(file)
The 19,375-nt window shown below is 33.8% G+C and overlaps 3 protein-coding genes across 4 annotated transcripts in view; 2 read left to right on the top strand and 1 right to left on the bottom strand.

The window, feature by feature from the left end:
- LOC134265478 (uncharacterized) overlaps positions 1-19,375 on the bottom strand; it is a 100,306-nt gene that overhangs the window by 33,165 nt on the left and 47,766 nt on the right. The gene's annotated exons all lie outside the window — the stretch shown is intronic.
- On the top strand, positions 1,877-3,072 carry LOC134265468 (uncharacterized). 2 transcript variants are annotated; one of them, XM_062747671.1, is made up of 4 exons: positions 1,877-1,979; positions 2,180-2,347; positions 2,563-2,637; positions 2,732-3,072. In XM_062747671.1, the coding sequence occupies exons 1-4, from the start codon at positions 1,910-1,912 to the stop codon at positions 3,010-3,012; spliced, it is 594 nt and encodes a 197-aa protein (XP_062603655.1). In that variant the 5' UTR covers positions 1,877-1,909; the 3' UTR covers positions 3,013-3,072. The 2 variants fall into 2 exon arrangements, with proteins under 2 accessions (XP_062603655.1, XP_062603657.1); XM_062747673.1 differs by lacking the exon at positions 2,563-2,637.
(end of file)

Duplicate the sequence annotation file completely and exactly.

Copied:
The 19,375-nt window shown below is 33.8% G+C and overlaps 3 protein-coding genes across 4 annotated transcripts in view; 2 read left to right on the top strand and 1 right to left on the bottom strand.

The window, feature by feature from the left end:
- LOC134265478 (uncharacterized) overlaps positions 1-19,375 on the bottom strand; it is a 100,306-nt gene that overhangs the window by 33,165 nt on the left and 47,766 nt on the right. The gene's annotated exons all lie outside the window — the stretch shown is intronic.
- On the top strand, positions 1,877-3,072 carry LOC134265468 (uncharacterized). 2 transcript variants are annotated; one of them, XM_062747671.1, is made up of 4 exons: positions 1,877-1,979; positions 2,180-2,347; positions 2,563-2,637; positions 2,732-3,072. In XM_062747671.1, the coding sequence occupies exons 1-4, from the start codon at positions 1,910-1,912 to the stop codon at positions 3,010-3,012; spliced, it is 594 nt and encodes a 197-aa protein (XP_062603655.1). In that variant the 5' UTR covers positions 1,877-1,909; the 3' UTR covers positions 3,013-3,072. The 2 variants fall into 2 exon arrangements, with proteins under 2 accessions (XP_062603655.1, XP_062603657.1); XM_062747673.1 differs by lacking the exon at positions 2,563-2,637.